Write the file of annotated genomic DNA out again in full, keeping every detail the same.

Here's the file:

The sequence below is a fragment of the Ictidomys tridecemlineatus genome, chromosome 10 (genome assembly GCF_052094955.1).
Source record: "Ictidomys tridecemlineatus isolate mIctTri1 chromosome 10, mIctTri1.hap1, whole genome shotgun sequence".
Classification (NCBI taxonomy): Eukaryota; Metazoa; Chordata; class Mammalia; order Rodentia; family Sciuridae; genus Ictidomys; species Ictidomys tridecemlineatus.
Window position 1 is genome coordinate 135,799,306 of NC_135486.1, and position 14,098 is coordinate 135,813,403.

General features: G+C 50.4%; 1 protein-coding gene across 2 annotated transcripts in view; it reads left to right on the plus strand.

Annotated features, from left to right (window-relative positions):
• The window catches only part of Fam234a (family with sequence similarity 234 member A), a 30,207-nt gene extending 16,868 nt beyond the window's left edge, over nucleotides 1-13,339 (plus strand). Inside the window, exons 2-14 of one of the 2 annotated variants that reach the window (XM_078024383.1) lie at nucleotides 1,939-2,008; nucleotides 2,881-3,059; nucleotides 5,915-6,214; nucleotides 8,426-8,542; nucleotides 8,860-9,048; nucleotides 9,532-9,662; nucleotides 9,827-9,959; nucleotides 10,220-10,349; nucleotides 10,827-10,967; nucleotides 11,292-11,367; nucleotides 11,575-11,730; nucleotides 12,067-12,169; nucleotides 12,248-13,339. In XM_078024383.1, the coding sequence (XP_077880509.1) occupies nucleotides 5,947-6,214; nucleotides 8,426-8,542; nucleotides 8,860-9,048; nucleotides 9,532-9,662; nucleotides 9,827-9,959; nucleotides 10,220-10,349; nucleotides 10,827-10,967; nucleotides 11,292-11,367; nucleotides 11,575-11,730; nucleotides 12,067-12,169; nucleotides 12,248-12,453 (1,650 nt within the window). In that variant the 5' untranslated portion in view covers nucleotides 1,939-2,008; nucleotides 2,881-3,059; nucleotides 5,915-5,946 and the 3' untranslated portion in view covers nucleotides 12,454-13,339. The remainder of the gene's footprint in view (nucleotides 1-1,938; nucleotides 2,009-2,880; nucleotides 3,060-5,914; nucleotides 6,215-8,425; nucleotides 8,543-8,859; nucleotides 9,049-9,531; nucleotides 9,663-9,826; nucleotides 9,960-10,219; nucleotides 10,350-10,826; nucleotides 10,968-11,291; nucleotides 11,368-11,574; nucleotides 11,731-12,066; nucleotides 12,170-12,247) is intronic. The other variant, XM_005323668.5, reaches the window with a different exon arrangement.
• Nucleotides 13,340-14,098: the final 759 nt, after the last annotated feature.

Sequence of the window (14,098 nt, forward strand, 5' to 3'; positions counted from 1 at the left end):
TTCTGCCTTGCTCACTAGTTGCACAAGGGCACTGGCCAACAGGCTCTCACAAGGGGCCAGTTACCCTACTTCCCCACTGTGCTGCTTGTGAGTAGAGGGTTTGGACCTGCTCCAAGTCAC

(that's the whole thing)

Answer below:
The sequence below is a fragment of the Ictidomys tridecemlineatus genome, chromosome 10 (genome assembly GCF_052094955.1).
Source record: "Ictidomys tridecemlineatus isolate mIctTri1 chromosome 10, mIctTri1.hap1, whole genome shotgun sequence".
Classification (NCBI taxonomy): Eukaryota; Metazoa; Chordata; class Mammalia; order Rodentia; family Sciuridae; genus Ictidomys; species Ictidomys tridecemlineatus.
Window position 1 is genome coordinate 135,799,306 of NC_135486.1, and position 14,098 is coordinate 135,813,403.

General features: G+C 50.4%; 1 protein-coding gene across 2 annotated transcripts in view; it reads left to right on the plus strand.

Annotated features, from left to right (window-relative positions):
• The window catches only part of Fam234a (family with sequence similarity 234 member A), a 30,207-nt gene extending 16,868 nt beyond the window's left edge, over nucleotides 1-13,339 (plus strand). Inside the window, exons 2-14 of one of the 2 annotated variants that reach the window (XM_078024383.1) lie at nucleotides 1,939-2,008; nucleotides 2,881-3,059; nucleotides 5,915-6,214; nucleotides 8,426-8,542; nucleotides 8,860-9,048; nucleotides 9,532-9,662; nucleotides 9,827-9,959; nucleotides 10,220-10,349; nucleotides 10,827-10,967; nucleotides 11,292-11,367; nucleotides 11,575-11,730; nucleotides 12,067-12,169; nucleotides 12,248-13,339. In XM_078024383.1, the coding sequence (XP_077880509.1) occupies nucleotides 5,947-6,214; nucleotides 8,426-8,542; nucleotides 8,860-9,048; nucleotides 9,532-9,662; nucleotides 9,827-9,959; nucleotides 10,220-10,349; nucleotides 10,827-10,967; nucleotides 11,292-11,367; nucleotides 11,575-11,730; nucleotides 12,067-12,169; nucleotides 12,248-12,453 (1,650 nt within the window). In that variant the 5' untranslated portion in view covers nucleotides 1,939-2,008; nucleotides 2,881-3,059; nucleotides 5,915-5,946 and the 3' untranslated portion in view covers nucleotides 12,454-13,339. The remainder of the gene's footprint in view (nucleotides 1-1,938; nucleotides 2,009-2,880; nucleotides 3,060-5,914; nucleotides 6,215-8,425; nucleotides 8,543-8,859; nucleotides 9,049-9,531; nucleotides 9,663-9,826; nucleotides 9,960-10,219; nucleotides 10,350-10,826; nucleotides 10,968-11,291; nucleotides 11,368-11,574; nucleotides 11,731-12,066; nucleotides 12,170-12,247) is intronic. The other variant, XM_005323668.5, reaches the window with a different exon arrangement.
• Nucleotides 13,340-14,098: the final 759 nt, after the last annotated feature.

Sequence of the window (14,098 nt, forward strand, 5' to 3'; positions counted from 1 at the left end):
TTCTGCCTTGCTCACTAGTTGCACAAGGGCACTGGCCAACAGGCTCTCACAAGGGGCCAGTTACCCTACTTCCCCACTGTGCTGCTTGTGAGTAGAGGGTTTGGACCTGCTCCAAGTCAC